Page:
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An Idaho Love to the End

Posted on by William Studebaker / Leave a comment

Nearly seven months have passed since Dad died, and now a white box about 11” x 5” is squeezed between books on the bottom shelf of my bookcase. For Dad, that’s borderline ignobility. To be as a book or a bookend, well, if he knew, he’d grind his silica.

You see, he can’t turn over in his grave. He’s in that box. He’s been cremated, and a cremated person, as the mortician explained to me, isn’t really ash; rather he’s silica.

Mom’s been living alone since Dad died. She’s taken widowhood in full stride. I suppose there must have been lonely hours, but she scrubbed the house. She washed all the curtains. She cleaned the car. She tidied up the yard, and she kept me and my sister busy reaching for and pounding on what she could not. It’s been grand because Penny and I thought she might fall into depression or trip over grief.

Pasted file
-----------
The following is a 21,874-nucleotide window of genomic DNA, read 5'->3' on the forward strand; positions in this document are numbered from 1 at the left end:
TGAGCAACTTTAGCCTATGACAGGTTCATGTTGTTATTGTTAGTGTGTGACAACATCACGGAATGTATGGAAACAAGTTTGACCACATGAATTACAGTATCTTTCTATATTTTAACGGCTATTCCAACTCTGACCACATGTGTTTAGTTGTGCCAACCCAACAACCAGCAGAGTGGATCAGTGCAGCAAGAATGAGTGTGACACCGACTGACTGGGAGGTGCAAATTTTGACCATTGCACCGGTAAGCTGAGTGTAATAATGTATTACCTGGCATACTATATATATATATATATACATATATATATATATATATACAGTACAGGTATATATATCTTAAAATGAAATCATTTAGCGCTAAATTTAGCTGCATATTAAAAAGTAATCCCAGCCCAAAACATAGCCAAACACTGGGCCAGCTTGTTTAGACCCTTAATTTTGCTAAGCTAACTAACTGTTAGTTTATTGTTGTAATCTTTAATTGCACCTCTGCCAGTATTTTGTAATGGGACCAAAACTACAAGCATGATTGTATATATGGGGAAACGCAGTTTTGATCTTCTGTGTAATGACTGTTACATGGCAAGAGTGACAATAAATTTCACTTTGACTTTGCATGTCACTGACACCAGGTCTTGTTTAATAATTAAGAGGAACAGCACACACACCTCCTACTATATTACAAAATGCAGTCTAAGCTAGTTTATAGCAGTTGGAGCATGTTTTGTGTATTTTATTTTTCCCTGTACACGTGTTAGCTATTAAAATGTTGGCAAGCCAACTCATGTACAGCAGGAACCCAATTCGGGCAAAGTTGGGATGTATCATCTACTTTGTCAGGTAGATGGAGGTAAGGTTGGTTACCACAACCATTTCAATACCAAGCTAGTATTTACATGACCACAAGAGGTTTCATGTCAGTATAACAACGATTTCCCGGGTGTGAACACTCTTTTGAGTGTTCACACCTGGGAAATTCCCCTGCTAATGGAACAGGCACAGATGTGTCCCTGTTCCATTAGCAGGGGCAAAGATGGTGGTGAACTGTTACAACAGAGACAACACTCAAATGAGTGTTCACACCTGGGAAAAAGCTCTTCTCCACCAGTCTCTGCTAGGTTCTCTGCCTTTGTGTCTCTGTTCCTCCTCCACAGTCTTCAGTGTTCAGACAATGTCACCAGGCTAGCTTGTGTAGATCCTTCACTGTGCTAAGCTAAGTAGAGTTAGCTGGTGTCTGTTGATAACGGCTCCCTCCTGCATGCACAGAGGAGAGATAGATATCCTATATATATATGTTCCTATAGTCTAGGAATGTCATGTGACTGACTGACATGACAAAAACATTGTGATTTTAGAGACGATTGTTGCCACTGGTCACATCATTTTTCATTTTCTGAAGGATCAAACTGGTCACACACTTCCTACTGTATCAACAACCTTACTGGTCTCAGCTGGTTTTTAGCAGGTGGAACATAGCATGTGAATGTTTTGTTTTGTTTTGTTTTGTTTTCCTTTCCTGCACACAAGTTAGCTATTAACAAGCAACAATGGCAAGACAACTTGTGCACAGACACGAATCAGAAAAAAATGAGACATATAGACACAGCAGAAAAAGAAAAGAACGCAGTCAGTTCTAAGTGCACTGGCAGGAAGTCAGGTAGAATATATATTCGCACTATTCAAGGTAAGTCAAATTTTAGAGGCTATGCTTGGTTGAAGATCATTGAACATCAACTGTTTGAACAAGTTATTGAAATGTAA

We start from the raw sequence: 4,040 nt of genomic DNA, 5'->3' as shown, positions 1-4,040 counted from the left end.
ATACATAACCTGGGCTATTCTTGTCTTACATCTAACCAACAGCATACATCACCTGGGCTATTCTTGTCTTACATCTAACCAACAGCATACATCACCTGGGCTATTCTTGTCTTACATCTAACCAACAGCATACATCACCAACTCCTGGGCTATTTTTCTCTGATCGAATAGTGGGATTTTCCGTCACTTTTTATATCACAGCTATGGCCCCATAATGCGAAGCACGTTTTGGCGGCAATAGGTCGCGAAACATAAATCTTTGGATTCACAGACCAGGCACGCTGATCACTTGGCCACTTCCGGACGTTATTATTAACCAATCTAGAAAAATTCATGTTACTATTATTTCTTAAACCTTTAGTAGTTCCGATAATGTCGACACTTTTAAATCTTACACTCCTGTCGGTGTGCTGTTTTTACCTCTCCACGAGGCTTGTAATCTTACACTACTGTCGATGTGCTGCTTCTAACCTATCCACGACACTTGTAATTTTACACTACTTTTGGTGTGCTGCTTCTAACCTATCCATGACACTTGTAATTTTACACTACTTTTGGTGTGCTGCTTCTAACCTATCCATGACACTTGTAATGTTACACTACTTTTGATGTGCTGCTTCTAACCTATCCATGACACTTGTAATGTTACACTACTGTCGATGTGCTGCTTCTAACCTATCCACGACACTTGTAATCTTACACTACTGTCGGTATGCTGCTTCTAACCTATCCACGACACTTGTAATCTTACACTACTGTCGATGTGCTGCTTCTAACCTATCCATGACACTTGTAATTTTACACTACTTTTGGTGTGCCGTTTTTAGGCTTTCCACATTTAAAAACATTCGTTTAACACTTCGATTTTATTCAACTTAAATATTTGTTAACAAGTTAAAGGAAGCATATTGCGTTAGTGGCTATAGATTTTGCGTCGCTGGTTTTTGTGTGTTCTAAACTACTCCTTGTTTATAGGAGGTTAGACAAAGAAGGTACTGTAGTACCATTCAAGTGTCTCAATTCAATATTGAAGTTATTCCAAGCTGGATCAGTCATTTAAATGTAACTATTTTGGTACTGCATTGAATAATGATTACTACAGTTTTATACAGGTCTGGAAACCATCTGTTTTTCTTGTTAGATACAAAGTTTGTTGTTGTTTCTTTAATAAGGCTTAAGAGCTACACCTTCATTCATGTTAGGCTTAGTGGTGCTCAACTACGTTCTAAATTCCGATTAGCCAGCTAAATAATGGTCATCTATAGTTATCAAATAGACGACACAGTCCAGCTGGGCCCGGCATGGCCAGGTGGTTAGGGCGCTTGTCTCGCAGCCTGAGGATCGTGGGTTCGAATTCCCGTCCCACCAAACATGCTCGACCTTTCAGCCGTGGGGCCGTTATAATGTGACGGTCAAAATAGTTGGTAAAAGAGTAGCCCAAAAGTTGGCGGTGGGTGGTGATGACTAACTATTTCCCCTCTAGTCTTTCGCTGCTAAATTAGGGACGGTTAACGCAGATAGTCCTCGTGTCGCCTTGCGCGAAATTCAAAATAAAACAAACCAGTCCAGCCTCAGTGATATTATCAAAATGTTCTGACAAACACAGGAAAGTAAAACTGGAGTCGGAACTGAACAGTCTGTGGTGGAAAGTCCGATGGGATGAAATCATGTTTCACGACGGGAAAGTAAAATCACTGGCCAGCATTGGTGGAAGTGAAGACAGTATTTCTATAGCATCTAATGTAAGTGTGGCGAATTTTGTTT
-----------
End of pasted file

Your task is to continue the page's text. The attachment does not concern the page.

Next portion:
For the last several years, Dad didn’t like to get more than a short gallop from home. Now Mom’s able to jump in her car, zoom to Payette and visit her brother (who’s in a care center) and sister-in-law whenever she wants. Now that’s a joy. That’s as much fun as playing bingo or pinochle at the senior center.

Senior center! You’ve got to be kidding me. I never thought my mother would be out socializing, partying it up, going out for lunch, or buying raffle tickets. She’s even jumped on the bus and spent a senior citizen’s evening in Jackpot, Nevada. Continue reading